Pipistrel Velis Electro: Why electric planes are taking off in flight schools

Air travel has been slow to embrace clean energy, but if the next generation of aviators are waiting for commercial airlines to move away from fossil fuels, that doesn’t mean they can’t train with emissions. reduced carbon.

The Velis Electro, the world’s only electric aircraft fully certified in the EU and UK, is becoming a greener option for trainee pilots.
Manufactured in Slovenia by Pipistrel, the Velis Electro is a two-seater light aircraft intended for flight schools. The single-engine aircraft can fly up to 12,000 feet and has a top speed of 98 knots (113 mph). It has a flight time of around 50 minutes (plus reserve) per charge, with two batteries that take up to two hours to fully charge.

Tine Tomažič, Chief Technology Officer at Pipistrel Slovenia, says that while the Velis Electro offers a range of advantages over regular aircraft, a key appeal is that many of the fundamentals remain the same.

“You can literally take this plane home and use it from day one for anything you’ve used before with other non-electric planes,” he told CNN Business.

As well as producing no carbon emissions into the air, the plane is quiet – about 60 decibels, according to Pipistrel, which is about equal to normal conversation. Tomažič says that as a result, he can fly at much smaller airfields – which are often closer to built-up areas and closer to potential pilots – without annoying nearby residents.

Buy in a greener future

Since its launch in 2020, Pipistrel says it has sold around 100 electric models planes, priced at €175,000 ($175,500).

With soaring gasoline prices and increased scrutiny of the carbon footprint of air travel, there is growing interest in this segment. The Green Flight Academy in northern Sweden has three Velis Electros as part of its private and commercial pilot license training programs, which use sustainably powered aircraft whenever possible.

About 30% of the flight hours required for a commercial pilot license take place in the electric aircraft, Johan Norberg, flight training manager at the academy, told CNN.

There’s a “huge difference” in the cost of operational power, he says, estimating that a 40-minute flight in the Velis Electro uses $2-3 in renewable electricity, compared to about $45 in gasoline. of aviation for the same flight in a traditional single-engine aircraft. training aircraft, such as a Cessna 172, using a Lycoming O-360 engine.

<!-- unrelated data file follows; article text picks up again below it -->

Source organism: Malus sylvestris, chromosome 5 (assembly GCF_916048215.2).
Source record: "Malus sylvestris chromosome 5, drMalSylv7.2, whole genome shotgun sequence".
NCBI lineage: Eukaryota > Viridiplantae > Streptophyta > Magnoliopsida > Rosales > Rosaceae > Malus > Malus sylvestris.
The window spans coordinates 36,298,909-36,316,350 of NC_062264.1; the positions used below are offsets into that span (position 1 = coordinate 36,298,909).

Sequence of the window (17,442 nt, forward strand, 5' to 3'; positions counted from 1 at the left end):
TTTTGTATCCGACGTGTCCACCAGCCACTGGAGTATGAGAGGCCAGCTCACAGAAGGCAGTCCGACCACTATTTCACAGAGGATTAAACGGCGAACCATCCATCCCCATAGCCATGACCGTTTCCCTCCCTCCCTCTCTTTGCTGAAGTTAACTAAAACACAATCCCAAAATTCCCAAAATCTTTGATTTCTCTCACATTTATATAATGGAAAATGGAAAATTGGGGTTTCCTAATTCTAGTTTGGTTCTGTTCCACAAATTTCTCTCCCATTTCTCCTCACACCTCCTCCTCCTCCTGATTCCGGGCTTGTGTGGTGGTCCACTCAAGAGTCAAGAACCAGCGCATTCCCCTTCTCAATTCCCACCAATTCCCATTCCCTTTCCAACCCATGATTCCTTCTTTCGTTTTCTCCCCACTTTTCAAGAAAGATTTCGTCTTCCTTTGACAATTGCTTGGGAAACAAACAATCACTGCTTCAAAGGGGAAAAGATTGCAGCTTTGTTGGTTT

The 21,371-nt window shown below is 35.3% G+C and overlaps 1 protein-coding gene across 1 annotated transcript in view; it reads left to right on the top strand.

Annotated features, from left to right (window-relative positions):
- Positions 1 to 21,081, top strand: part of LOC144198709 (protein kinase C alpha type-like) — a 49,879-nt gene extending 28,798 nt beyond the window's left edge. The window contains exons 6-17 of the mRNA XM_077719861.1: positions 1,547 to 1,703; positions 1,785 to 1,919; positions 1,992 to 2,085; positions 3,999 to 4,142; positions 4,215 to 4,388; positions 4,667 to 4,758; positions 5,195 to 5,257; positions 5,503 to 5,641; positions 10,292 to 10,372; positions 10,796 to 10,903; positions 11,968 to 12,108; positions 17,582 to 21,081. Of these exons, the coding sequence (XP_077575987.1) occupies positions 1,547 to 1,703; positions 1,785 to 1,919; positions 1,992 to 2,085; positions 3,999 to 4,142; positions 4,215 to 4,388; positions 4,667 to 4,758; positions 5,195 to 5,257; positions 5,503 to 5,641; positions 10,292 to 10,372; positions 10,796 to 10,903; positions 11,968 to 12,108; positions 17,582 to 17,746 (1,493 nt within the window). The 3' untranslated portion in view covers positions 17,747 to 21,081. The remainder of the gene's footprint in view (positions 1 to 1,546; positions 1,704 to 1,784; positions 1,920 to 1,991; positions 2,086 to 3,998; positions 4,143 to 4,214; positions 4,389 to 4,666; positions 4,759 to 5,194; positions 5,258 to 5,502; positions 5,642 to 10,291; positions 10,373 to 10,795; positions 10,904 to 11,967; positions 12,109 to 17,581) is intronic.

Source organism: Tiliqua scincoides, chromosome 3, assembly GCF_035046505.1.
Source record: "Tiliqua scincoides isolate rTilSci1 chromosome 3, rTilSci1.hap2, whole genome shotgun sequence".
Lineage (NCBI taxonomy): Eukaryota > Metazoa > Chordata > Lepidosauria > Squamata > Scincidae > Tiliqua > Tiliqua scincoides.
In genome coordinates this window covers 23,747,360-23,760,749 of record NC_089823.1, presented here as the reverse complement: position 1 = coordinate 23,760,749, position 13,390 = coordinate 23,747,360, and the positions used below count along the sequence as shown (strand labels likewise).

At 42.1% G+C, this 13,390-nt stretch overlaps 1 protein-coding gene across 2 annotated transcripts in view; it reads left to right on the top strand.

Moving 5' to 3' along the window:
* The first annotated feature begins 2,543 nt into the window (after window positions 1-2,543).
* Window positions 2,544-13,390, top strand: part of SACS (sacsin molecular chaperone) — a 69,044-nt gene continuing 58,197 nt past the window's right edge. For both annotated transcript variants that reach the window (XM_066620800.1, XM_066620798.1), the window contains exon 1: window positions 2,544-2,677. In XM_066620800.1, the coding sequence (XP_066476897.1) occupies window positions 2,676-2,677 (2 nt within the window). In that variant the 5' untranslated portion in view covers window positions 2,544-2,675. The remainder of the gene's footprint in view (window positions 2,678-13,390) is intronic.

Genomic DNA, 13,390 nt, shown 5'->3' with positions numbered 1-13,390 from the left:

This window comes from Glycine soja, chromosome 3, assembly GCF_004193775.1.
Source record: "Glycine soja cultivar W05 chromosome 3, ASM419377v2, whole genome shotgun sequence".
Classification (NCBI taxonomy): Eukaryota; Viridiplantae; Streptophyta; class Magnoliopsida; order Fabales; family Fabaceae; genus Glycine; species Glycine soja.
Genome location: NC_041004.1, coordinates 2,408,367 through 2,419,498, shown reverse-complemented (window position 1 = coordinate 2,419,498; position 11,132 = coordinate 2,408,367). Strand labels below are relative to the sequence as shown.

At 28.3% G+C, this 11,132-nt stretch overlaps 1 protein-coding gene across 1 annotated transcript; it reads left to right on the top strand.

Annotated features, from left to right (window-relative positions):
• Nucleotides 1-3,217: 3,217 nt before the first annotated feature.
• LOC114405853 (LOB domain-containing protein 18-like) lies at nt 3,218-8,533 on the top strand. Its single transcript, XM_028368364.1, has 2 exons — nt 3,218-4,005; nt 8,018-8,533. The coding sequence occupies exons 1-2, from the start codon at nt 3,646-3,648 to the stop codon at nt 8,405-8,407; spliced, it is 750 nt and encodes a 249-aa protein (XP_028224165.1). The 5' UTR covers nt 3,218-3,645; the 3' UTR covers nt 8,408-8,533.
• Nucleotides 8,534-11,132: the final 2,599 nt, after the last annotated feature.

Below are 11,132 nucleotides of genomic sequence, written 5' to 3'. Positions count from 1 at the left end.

Pipistrel says the batteries should be replaced after about 2,000 flight hours (an indicator on the batteries shows exactly when) and the price for a new pair is around $20,000.

Even with the cost of replacing the batteries, Norberg believes the electric plane is cheaper to run than the academy’s diesel counterpart, although he adds that “long-term operational costs still need to be verified”. .

A potential $40 billion industry

Training for a private pilot license costs €14,500 ($14,500) at Green Flight Academy, about the same as flight schools that use conventional aircraft. “When we can do more of the training in electric aircraft, there will be a significant cost reduction for the entire training program,” says Norberg.

In addition to shorter flights, qualifying for a private license requires pilots to undertake two-hour flights, says Norberg, which are not currently possible in the Velis Electro. But developing the next generation of electric planes with longer flight times could mean that within a few years pilots could be able to train entirely without burning fossil fuel.

Pipistrel was acquired this year by the American conglomerate Textron (owner of the Cessna and Lycoming brands), and is now part of Textron eAviation. The global market for electric planes is expected to quadruple by 2030, according to market research firm Precedence Research, which estimates the value could reach nearly $40 billion by the end of the decade.

The Velis Electro is currently awaiting approval for commercial use in the United States by the Federal Aviation Administration, but is already being flown privately.

While trainee pilots now have the opportunity to fly in an environmentally friendly way, large planes have yet to be weaned off fossil fuels, and zero-carbon long-haul and cargo flights are far from over. But Tomažič hopes that won’t always be the case.

“What (the) Velis Electro is already doing today is training the generation of pilots who will fly these great green aviation products of the future,” he says.

“Not only does this represent a shift in the technology applied to training, but it definitely changes the mindset of future pilots who will inevitably want to fly cleaner, electrified aircraft as part of their flying careers.”

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